Me, less than 24 hours ago:
I sorta feel like we’ve already passed the tipping point in containing the virus. It’s widespread enough that it is in so many places in people who do not know it. Next week is going to be wild.
— John Cole (@Johngcole) March 9, 2020
Surgeon General Jerome Adams: "Initially, we had a posture of containment, so that we could give people time to prepare for where we are right now. Now we're shifting into a mitigation phase."
— Aaron Blake (@AaronBlake) March 8, 2020
It’s not that I am particularly bright and figured this out before anyone else, it’s that it should be obvious to everyone that we are just uniquely ill-prepared for just this sort of crisis. My first thought when I read that China was locking down entire cities and provinces was “Hope it works because if it gets here we’re screwed.” And that would be the case even if King Joffrey Baratheon wasn’t President and preoccupied with pulling the wings off butterflies and torturing small animals.
Most of the reasons are systemic, but there are some cultural ones, as well. The cultural ones are obvious- we pride ourselves on being “free,” regardless how true that is (we’re “free,” as long as you go to work, and pay the mortgage, and have health insurance, and on and on), so there is no Mayor, Governor, or elected official in America who is going to lock down a damned town, much less entire states. Not to mention, it’s debatable how effective that would be because viruses don’t respect borders, although it would not surprise me to see Trump use the virus as another excuse for his border wall.
Additionally, we also pride ourselves on being individuals, so the whole concept of collective action does not come easy to us. That’s not to say we don’t come together in the aftermath of a tragedy like a flood or hurricane, but that is AFTER the fact. Even then there are still more than enough jackasses who decide they can ride out the storm and those who are physically unable to leave, and that alone stresses the system. I often wonder if World War II happened today, would we be able to pull our shit together again and deal with rationing? I have my doubts.
BUT BUT INNOVATION, you say! Free markets! Innovation comes after the fact, and I hate to break it to you, but innovation doesn’t happen only here. In fact, with us moving towards the MBA model of short term profit, more often than not actual innovation is happening elsewhere in the world.
The structural reasons are all pretty obvious if you think about it, too. Medical care in the United States is a barely functional patchwork of different providers If you have money and insurance and until recently did not have a pre-existing condition, if you don’t have money, it isn’t functional at all. World’s best healthcare, my ass. So there is no centralized authority with a flat structure to administer health care, and even if there were, not everyone has access to health care to begin with.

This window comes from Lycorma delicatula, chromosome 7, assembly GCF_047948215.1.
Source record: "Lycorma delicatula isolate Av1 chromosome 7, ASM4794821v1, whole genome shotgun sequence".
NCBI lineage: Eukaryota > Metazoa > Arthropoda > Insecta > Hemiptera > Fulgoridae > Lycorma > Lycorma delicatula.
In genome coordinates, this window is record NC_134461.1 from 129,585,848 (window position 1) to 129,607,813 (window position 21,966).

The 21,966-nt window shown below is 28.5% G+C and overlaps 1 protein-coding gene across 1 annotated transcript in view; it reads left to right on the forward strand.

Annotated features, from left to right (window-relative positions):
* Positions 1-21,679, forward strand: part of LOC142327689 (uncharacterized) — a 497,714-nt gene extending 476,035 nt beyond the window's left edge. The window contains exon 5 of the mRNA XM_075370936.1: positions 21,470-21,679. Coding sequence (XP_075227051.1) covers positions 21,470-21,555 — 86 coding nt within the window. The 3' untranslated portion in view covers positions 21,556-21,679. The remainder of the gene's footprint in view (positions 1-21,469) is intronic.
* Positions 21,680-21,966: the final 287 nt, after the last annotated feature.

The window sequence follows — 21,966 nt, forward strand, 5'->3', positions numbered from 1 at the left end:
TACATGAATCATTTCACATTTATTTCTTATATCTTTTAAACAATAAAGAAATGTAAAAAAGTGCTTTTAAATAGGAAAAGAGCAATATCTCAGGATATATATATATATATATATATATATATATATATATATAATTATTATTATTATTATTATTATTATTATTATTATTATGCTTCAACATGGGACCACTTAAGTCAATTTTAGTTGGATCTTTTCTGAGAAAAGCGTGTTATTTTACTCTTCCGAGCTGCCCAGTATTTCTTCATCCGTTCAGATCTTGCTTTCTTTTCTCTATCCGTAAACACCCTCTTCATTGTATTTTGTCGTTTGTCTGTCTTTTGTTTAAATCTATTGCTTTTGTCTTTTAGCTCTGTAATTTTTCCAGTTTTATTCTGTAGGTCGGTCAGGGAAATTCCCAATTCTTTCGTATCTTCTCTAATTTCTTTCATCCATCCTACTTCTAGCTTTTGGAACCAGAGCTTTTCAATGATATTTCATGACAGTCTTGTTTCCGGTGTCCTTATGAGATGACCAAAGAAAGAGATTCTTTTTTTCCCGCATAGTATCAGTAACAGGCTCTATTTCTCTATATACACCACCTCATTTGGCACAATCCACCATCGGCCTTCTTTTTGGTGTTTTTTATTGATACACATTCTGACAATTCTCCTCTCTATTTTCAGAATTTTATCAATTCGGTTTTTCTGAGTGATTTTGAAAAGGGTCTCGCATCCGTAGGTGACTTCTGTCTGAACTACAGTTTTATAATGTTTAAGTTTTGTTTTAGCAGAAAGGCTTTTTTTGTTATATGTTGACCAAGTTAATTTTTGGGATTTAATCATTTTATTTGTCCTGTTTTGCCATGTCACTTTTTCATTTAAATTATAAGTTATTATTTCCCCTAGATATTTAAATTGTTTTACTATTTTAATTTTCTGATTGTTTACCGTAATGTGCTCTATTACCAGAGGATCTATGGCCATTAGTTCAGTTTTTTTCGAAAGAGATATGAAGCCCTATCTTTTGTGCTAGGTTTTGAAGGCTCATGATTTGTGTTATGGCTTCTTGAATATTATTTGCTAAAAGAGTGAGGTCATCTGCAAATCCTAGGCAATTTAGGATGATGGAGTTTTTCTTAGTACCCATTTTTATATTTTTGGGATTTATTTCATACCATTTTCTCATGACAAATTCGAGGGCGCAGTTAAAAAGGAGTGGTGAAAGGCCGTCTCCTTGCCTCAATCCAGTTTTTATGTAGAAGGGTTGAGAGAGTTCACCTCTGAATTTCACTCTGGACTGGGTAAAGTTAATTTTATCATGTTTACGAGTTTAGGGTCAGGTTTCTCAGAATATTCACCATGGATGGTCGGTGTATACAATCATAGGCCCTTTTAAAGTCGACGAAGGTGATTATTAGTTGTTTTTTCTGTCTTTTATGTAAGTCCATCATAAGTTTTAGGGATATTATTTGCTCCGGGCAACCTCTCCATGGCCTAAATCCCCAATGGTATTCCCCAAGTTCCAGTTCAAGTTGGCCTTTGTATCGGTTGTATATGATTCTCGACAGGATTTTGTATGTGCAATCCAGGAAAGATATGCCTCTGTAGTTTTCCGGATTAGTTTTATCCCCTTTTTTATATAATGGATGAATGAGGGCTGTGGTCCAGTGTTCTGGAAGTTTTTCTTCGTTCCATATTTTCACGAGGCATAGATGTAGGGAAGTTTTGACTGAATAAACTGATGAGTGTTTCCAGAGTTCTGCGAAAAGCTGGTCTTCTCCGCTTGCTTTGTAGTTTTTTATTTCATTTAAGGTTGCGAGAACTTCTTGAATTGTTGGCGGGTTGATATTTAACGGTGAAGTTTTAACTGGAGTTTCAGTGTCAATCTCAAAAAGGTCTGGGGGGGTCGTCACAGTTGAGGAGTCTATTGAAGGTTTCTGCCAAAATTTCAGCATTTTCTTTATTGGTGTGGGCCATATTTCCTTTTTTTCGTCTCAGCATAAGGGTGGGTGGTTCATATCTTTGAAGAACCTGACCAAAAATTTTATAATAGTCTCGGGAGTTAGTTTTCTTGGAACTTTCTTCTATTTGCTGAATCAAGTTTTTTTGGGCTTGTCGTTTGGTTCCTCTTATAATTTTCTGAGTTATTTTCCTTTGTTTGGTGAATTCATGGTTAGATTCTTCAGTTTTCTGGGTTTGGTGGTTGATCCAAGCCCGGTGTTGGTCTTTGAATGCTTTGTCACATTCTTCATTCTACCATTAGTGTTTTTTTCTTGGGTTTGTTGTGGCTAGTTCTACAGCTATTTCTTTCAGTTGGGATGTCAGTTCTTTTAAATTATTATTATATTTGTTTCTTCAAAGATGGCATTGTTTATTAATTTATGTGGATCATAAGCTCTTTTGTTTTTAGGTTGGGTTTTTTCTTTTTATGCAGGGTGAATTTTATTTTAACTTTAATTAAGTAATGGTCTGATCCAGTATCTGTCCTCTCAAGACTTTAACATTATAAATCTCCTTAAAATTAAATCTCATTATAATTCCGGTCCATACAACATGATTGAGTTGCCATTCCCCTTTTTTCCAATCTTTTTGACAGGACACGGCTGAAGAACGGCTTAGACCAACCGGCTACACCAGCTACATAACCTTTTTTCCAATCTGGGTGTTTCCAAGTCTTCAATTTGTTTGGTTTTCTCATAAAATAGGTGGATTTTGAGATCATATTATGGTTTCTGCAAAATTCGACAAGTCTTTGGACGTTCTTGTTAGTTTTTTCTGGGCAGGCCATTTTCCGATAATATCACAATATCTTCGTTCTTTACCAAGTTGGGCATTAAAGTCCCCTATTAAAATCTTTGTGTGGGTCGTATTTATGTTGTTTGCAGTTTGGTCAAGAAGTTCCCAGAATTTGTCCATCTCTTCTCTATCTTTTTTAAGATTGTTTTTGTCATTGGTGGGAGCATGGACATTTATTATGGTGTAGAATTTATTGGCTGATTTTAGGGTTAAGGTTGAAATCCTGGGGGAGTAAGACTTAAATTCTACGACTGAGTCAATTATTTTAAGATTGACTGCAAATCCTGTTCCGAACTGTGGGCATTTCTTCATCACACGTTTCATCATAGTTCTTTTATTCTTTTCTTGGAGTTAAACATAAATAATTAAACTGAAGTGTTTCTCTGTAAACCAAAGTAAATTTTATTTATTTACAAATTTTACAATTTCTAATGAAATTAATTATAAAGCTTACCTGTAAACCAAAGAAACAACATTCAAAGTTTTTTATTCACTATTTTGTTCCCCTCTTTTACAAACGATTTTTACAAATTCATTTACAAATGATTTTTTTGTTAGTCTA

On top of that, and due mostly to that, we are utter shit at preventative medicine. Having access to medical care for everyone in the population increases not only quality of life, but lifespans, because the citizenry and the medical professionals can focus on fixing people who are broken and then work to get them to stay that way. People live longer, healthier lives in countries with full coverage. It’s that simple. All countries are to some degree reactive, but we are particularly so, here. I mean, fer fuck’s sake, someone briefly mentioned discussing end of life care before you were one foot in the grave with the other on a banana peel and the country freaked the fuck out screaming about death panels for five years.
So you have a country which has medical care determined by profit, so there is no fat in the system to deal with a huge and immediate surge, an unhealthier population who even if they have medical coverage are loathe to use it because we are penalized for doing so (to keep costs down- *GIGGLE*), a sicker population more susceptible to severe consequences from something like coronavirus, a population less likely to work together to stop the spread, and,because there basically is no social safety net, unable to stay home from work because if they do they lose the house and the kids go hungry, and basically you have a 350 million man petri dish just waiting to explode. Once the virus got here, we were pretty much fucked regardless.
This differs from something like Ebola, btw, in that it is easy to contain people who might have been exposed to it than corona because the places you can get exposed are much broader, and you generally KNOW if you are exposed to Ebola early on. Corona was probably on its way around the globe as Asia was closing its doors.
I guess what waits to be seen is how we handle the mitigation. Probably our only chance is have a lot of luck and to throw money at it so that people are incentivized to provide the care or seek the care they need. Throw a dollar sign handling it, and we might make it.
Obviously I am not a professional, and these are just my thoughts, so if I am wrong, please fill me in. I know David probably has a lot to add that will clarify, correct, and/or expand on what I have written.
Bonus- read Shock Doctrine and keep your eye on what the fuckers are going to do during this crisis, because you know they will be up to something while we are distracted.